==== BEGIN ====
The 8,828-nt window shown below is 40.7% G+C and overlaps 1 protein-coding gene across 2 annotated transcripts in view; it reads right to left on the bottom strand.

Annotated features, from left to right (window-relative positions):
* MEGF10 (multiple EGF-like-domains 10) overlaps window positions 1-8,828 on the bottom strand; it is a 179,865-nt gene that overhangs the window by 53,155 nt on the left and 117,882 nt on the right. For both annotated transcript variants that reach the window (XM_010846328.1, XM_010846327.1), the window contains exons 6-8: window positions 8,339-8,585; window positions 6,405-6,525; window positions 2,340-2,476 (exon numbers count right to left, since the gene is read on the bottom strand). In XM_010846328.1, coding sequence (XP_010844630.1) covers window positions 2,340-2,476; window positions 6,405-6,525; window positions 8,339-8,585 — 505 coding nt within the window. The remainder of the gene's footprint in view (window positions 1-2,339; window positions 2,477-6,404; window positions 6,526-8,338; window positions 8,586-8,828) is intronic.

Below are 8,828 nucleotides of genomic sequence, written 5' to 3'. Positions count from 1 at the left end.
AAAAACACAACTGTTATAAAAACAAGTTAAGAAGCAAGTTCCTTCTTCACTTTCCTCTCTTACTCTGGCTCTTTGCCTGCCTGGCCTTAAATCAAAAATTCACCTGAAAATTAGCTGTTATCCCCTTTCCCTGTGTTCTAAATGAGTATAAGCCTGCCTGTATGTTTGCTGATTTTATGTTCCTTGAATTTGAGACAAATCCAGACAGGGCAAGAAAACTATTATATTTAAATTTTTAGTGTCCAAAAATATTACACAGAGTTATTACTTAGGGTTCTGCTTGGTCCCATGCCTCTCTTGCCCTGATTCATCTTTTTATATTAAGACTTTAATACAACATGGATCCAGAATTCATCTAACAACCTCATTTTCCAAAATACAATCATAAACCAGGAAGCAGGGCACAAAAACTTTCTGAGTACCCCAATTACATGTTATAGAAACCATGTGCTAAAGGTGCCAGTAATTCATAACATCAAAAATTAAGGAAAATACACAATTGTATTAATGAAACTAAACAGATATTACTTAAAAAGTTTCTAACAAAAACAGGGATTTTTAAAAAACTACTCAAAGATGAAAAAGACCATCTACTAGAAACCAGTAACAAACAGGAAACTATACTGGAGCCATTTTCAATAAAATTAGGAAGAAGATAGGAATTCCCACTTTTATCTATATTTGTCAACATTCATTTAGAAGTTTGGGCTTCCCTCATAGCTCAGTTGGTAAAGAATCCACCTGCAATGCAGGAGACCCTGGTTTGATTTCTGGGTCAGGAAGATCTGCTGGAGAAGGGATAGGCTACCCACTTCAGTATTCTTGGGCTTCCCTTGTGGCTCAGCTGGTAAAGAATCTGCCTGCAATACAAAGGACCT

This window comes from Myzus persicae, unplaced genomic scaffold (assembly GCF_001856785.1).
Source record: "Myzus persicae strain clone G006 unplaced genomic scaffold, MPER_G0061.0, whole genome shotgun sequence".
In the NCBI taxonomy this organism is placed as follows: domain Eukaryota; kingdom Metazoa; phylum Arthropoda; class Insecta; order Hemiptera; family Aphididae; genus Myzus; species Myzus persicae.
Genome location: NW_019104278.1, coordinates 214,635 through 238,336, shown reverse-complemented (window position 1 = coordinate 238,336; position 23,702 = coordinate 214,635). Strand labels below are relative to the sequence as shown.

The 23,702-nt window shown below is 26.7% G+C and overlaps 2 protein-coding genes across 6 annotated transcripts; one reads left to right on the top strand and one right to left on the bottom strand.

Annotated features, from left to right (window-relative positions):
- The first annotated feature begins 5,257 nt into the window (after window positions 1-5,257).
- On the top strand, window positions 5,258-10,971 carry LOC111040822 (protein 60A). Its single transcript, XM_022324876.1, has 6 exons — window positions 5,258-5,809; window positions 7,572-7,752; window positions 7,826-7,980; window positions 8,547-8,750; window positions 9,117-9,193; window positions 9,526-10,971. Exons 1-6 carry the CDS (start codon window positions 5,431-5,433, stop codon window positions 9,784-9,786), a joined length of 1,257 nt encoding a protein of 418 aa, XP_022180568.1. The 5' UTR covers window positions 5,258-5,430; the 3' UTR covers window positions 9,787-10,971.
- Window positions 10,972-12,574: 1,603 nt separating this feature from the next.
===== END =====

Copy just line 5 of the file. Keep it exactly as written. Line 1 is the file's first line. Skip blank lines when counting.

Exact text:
AAAAACACAACTGTTATAAAAACAAGTTAAGAAGCAAGTTCCTTCTTCACTTTCCTCTCTTACTCTGGCTCTTTGCCTGCCTGGCCTTAAATCAAAAATTCACCTGAAAATTAGCTGTTATCCCCTTTCCCTGTGTTCTAAATGAGTATAAGCCTGCCTGTATGTTTGCTGATTTTATGTTCCTTGAATTTGAGACAAATCCAGACAGGGCAAGAAAACTATTATATTTAAATTTTTAGTGTCCAAAAATATTACACAGAGTTATTACTTAGGGTTCTGCTTGGTCCCATGCCTCTCTTGCCCTGATTCATCTTTTTATATTAAGACTTTAATACAACATGGATCCAGAATTCATCTAACAACCTCATTTTCCAAAATACAATCATAAACCAGGAAGCAGGGCACAAAAACTTTCTGAGTACCCCAATTACATGTTATAGAAACCATGTGCTAAAGGTGCCAGTAATTCATAACATCAAAAATTAAGGAAAATACACAATTGTATTAATGAAACTAAACAGATATTACTTAAAAAGTTTCTAACAAAAACAGGGATTTTTAAAAAACTACTCAAAGATGAAAAAGACCATCTACTAGAAACCAGTAACAAACAGGAAACTATACTGGAGCCATTTTCAATAAAATTAGGAAGAAGATAGGAATTCCCACTTTTATCTATATTTGTCAACATTCATTTAGAAGTTTGGGCTTCCCTCATAGCTCAGTTGGTAAAGAATCCACCTGCAATGCAGGAGACCCTGGTTTGATTTCTGGGTCAGGAAGATCTGCTGGAGAAGGGATAGGCTACCCACTTCAGTATTCTTGGGCTTCCCTTGTGGCTCAGCTGGTAAAGAATCTGCCTGCAATACAAAGGACCT